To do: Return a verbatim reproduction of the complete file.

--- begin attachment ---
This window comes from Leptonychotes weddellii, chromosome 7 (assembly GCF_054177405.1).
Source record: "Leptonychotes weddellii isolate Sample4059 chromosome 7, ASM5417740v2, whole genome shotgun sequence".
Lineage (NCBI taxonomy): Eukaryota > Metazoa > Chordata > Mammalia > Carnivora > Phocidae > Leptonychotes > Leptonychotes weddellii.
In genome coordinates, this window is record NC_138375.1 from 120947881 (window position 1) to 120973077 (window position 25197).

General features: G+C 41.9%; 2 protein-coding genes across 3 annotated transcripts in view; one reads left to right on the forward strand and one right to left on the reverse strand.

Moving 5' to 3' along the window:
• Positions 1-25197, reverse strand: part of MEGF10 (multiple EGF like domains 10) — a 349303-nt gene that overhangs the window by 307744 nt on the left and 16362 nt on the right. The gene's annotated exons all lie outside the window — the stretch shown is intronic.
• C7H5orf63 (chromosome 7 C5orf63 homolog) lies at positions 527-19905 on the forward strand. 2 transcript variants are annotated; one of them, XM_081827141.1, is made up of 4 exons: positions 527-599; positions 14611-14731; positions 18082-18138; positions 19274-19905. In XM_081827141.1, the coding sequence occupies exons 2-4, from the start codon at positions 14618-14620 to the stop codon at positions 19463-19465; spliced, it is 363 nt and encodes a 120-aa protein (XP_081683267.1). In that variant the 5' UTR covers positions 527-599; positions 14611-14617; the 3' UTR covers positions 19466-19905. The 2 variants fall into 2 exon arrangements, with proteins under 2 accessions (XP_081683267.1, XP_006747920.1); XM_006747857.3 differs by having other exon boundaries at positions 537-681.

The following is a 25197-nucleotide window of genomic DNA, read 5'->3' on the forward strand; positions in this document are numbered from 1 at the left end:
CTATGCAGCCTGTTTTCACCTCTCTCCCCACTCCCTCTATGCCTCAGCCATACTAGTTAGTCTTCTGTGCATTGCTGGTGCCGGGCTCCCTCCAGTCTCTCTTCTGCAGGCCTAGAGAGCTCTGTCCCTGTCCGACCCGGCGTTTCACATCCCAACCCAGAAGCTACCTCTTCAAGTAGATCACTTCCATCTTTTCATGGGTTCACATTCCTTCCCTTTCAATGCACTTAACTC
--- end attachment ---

This window comes from Leptonychotes weddellii, chromosome 7 (assembly GCF_054177405.1).
Source record: "Leptonychotes weddellii isolate Sample4059 chromosome 7, ASM5417740v2, whole genome shotgun sequence".
Lineage (NCBI taxonomy): Eukaryota > Metazoa > Chordata > Mammalia > Carnivora > Phocidae > Leptonychotes > Leptonychotes weddellii.
In genome coordinates, this window is record NC_138375.1 from 120947881 (window position 1) to 120973077 (window position 25197).

General features: G+C 41.9%; 2 protein-coding genes across 3 annotated transcripts in view; one reads left to right on the forward strand and one right to left on the reverse strand.

Moving 5' to 3' along the window:
• Positions 1-25197, reverse strand: part of MEGF10 (multiple EGF like domains 10) — a 349303-nt gene that overhangs the window by 307744 nt on the left and 16362 nt on the right. The gene's annotated exons all lie outside the window — the stretch shown is intronic.
• C7H5orf63 (chromosome 7 C5orf63 homolog) lies at positions 527-19905 on the forward strand. 2 transcript variants are annotated; one of them, XM_081827141.1, is made up of 4 exons: positions 527-599; positions 14611-14731; positions 18082-18138; positions 19274-19905. In XM_081827141.1, the coding sequence occupies exons 2-4, from the start codon at positions 14618-14620 to the stop codon at positions 19463-19465; spliced, it is 363 nt and encodes a 120-aa protein (XP_081683267.1). In that variant the 5' UTR covers positions 527-599; positions 14611-14617; the 3' UTR covers positions 19466-19905. The 2 variants fall into 2 exon arrangements, with proteins under 2 accessions (XP_081683267.1, XP_006747920.1); XM_006747857.3 differs by having other exon boundaries at positions 537-681.

The following is a 25197-nucleotide window of genomic DNA, read 5'->3' on the forward strand; positions in this document are numbered from 1 at the left end:
CTATGCAGCCTGTTTTCACCTCTCTCCCCACTCCCTCTATGCCTCAGCCATACTAGTTAGTCTTCTGTGCATTGCTGGTGCCGGGCTCCCTCCAGTCTCTCTTCTGCAGGCCTAGAGAGCTCTGTCCCTGTCCGACCCGGCGTTTCACATCCCAACCCAGAAGCTACCTCTTCAAGTAGATCACTTCCATCTTTTCATGGGTTCACATTCCTTCCCTTTCAATGCACTTAACTC